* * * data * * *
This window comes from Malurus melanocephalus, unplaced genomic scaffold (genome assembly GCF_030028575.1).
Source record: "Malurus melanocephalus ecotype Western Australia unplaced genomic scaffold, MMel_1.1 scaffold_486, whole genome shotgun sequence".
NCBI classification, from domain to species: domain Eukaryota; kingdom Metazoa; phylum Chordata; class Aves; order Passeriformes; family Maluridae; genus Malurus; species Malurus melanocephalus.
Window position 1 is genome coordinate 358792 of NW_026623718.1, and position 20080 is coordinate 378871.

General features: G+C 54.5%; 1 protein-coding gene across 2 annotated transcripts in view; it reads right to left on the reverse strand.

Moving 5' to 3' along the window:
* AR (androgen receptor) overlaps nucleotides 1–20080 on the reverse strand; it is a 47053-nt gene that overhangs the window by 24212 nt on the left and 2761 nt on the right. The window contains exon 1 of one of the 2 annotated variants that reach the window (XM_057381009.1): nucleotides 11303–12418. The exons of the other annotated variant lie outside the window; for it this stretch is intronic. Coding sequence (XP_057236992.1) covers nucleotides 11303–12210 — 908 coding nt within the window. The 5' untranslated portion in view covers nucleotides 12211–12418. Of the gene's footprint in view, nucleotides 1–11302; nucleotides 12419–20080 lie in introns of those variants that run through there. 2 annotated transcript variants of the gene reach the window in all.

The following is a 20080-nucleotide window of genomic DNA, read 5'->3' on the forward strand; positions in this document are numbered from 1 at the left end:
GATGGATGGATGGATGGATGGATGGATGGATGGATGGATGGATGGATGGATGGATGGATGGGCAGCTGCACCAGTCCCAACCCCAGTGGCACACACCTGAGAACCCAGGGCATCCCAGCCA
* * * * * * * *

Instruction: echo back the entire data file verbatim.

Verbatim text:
This window comes from Malurus melanocephalus, unplaced genomic scaffold (genome assembly GCF_030028575.1).
Source record: "Malurus melanocephalus ecotype Western Australia unplaced genomic scaffold, MMel_1.1 scaffold_486, whole genome shotgun sequence".
NCBI classification, from domain to species: domain Eukaryota; kingdom Metazoa; phylum Chordata; class Aves; order Passeriformes; family Maluridae; genus Malurus; species Malurus melanocephalus.
Window position 1 is genome coordinate 358792 of NW_026623718.1, and position 20080 is coordinate 378871.

General features: G+C 54.5%; 1 protein-coding gene across 2 annotated transcripts in view; it reads right to left on the reverse strand.

Moving 5' to 3' along the window:
* AR (androgen receptor) overlaps nucleotides 1–20080 on the reverse strand; it is a 47053-nt gene that overhangs the window by 24212 nt on the left and 2761 nt on the right. The window contains exon 1 of one of the 2 annotated variants that reach the window (XM_057381009.1): nucleotides 11303–12418. The exons of the other annotated variant lie outside the window; for it this stretch is intronic. Coding sequence (XP_057236992.1) covers nucleotides 11303–12210 — 908 coding nt within the window. The 5' untranslated portion in view covers nucleotides 12211–12418. Of the gene's footprint in view, nucleotides 1–11302; nucleotides 12419–20080 lie in introns of those variants that run through there. 2 annotated transcript variants of the gene reach the window in all.

The following is a 20080-nucleotide window of genomic DNA, read 5'->3' on the forward strand; positions in this document are numbered from 1 at the left end:
GATGGATGGATGGATGGATGGATGGATGGATGGATGGATGGATGGATGGATGGATGGATGGGCAGCTGCACCAGTCCCAACCCCAGTGGCACACACCTGAGAACCCAGGGCATCCCAGCCA